Ex-Russian spy poisoned with nerve agent, watchdog confirms

The lethal poison that struck down a former Russian spy and his daughter last month in England was a highly pure type of Novichok nerve agent, the global chemical weapons watchdog concluded on Thursday, backing Britain’s findings.

Sergei Skripal, a former colonel in Russian military intelligence who betrayed dozens of agents to Britain’s MI6 foreign spy service, and his daughter Yulia were found unconscious on a bench in the cathedral city of Salisbury on March 4.

Britain blamed Russia for the poisoning and Prime Minister Theresa May said that the Skripals had been attacked with a military-grade nerve agent from the Novichok group of poisons, developed by the Soviet Union in the 1970s and 80s.

Moscow denied any involvement and suggested Britain had carried out the attack to stoke anti-Russian hysteria, but Britain asked the Organisation for the Prohibition of Chemical Weapons (OPCW) to check samples from Salisbury.

Testing by four laboratories affiliated with the global chemical weapons watchdog confirmed Britain’s findings and showed that the toxic chemical was “of high purity”.

The OPCW did not explicitly name Novichok in its published summary, say where the poison may have come from or assign blame for the attack. But it did confirm Britain’s analysis about the substance that had been used.

“The results of analysis by OPCW-designated laboratories of environmental and biomedical samples collected by the OPCW team confirm the findings of the United Kingdom relating to the identity of the toxic chemical,” the published summary said.

Testing by OPCW laboratories, the details of which were kept confidential, also found the substance used in Salisbury to be of “a high purity”, which supports the British government’s assertion that a state was involved.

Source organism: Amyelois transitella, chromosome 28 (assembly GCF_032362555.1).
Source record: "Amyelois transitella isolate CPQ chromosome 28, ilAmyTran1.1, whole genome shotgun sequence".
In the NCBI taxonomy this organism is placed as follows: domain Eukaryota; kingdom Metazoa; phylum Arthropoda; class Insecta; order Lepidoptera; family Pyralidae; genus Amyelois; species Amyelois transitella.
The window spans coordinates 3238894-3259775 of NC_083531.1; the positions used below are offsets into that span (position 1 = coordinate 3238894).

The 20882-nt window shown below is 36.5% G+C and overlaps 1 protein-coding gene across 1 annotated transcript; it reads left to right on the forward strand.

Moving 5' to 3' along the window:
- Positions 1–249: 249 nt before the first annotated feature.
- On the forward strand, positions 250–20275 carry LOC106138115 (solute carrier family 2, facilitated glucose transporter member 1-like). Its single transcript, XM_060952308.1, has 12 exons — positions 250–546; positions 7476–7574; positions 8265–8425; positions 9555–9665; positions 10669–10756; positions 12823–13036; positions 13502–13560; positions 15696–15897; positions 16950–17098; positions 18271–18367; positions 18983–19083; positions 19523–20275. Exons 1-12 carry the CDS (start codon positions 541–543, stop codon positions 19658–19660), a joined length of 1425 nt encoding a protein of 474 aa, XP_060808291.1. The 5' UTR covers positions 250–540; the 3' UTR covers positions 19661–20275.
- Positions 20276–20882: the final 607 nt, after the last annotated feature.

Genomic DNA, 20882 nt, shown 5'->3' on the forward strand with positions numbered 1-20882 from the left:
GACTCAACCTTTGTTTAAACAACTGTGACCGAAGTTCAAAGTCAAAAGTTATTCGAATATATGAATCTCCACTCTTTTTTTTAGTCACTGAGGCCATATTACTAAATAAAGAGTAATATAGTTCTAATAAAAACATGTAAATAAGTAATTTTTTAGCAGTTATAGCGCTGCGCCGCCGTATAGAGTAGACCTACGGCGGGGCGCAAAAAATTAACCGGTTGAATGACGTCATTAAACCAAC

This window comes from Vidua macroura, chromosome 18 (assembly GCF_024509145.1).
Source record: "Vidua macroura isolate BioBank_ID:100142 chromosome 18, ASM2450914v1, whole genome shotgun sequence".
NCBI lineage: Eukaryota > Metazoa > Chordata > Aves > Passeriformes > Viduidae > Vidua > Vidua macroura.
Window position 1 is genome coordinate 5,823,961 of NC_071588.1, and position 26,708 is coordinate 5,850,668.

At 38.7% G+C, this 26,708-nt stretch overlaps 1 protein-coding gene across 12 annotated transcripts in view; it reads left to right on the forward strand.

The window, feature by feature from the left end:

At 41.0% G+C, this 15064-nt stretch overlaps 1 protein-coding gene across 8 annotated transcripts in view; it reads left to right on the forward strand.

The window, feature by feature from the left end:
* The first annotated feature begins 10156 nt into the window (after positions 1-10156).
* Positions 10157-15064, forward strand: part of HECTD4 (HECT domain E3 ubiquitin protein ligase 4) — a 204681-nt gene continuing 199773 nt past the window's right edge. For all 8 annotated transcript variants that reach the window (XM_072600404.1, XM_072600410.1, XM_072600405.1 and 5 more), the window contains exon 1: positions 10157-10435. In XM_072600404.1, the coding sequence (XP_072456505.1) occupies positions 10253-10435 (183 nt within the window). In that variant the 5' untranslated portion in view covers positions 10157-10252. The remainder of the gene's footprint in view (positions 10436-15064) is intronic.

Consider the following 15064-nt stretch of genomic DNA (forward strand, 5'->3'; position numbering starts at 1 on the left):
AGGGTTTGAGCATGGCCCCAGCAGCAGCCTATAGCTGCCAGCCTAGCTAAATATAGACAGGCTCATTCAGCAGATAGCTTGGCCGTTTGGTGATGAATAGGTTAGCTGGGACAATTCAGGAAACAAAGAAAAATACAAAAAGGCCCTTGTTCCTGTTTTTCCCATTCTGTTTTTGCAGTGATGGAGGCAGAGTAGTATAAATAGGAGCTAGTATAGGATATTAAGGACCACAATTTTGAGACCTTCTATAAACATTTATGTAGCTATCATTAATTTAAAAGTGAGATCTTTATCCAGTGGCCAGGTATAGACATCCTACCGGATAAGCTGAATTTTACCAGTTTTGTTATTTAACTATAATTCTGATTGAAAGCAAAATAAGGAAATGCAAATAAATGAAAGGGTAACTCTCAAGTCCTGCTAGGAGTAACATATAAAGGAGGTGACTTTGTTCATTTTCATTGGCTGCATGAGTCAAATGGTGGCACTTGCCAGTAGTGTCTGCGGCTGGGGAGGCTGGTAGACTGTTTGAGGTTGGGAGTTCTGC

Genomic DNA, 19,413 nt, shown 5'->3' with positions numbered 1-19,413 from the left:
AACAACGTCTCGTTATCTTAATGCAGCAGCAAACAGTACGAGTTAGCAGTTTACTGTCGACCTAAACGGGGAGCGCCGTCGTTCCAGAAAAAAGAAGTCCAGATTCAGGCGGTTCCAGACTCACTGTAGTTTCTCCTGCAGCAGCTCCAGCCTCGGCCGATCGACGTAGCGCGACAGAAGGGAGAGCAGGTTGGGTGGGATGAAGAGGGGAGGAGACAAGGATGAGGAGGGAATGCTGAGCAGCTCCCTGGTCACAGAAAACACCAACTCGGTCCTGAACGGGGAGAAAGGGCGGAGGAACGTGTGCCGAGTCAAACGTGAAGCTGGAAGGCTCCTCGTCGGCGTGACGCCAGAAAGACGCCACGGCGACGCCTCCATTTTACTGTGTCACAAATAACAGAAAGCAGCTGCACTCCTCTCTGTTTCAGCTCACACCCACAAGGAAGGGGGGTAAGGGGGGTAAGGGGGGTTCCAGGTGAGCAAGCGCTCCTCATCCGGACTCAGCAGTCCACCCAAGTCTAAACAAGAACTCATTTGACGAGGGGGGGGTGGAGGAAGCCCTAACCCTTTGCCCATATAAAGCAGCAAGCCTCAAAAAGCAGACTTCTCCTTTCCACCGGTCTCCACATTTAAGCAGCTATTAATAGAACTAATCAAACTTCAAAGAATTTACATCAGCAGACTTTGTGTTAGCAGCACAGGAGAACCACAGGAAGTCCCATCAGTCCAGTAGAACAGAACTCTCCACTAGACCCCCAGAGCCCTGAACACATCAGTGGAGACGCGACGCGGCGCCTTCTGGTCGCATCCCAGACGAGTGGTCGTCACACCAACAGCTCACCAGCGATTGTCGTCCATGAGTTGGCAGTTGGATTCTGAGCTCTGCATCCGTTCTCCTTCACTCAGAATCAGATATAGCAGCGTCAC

Responding to the summary, Moscow said that it had reason to think the report was part of a British operation to discredit Russia. Foreign Ministry spokeswoman Maria Zakharova said Moscow would not believe any conclusions about the poisoning unless Russian experts were given access to the investigation.

The toxin attack prompted the biggest Western expulsion of Russian diplomats since the Cold War as allies in Europe and the United States sided with May’s view that Moscow was either responsible or had lost control of the nerve agent.

Moscow has hit back by expelling Western diplomats, questioning how Britain knows that Russia was responsible and suggesting it stemmed from a plot by British secret services.

Russia has said it does not have such nerve agents and President Vladimir Putin said it was nonsense to think that Moscow would have poisoned the Skripals. A police officer was also taken ill after attending the scene.

British Foreign Secretary Boris Johnson hailed the findings. “There can be no doubt what was used and there remains no alternative explanation about who was responsible – only Russia has the means, motive and record,” Johnson said.

A German Foreign Ministry spokesman said the OPCW confirmed Britain’s analysis. “It is now up to Russia to finally play a constructive role and answer the open questions,” he said.

Juergen Hardt, foreign policy spokesman for Chancellor Angela Merkel’s conservatives, said the report provided certainty that the Skripals were poisoned by Novichok.

Rafiuzzaman Sifat

Md. Rafiuzzaman Sifat, a CSE graduate turned into journalist, works at News Hour as a staff reporter. He has many years of experience in featured writing in different Bangladeshi newspapers. He is an active blogger, story writer and social network activist. He published a book named 'Se Amar Gopon' inEkushe boi mela Dhaka 2016. Sifat got a BSc. from Ahsanullah University of Science & Technology, Bangladesh. He also works as an Engineer at Bangla Trac Communications Ltd. As an avid traveler and a gourmet food aficionado, he is active in publishing restaurant reviews and cutting-edge articles about culinary culture.
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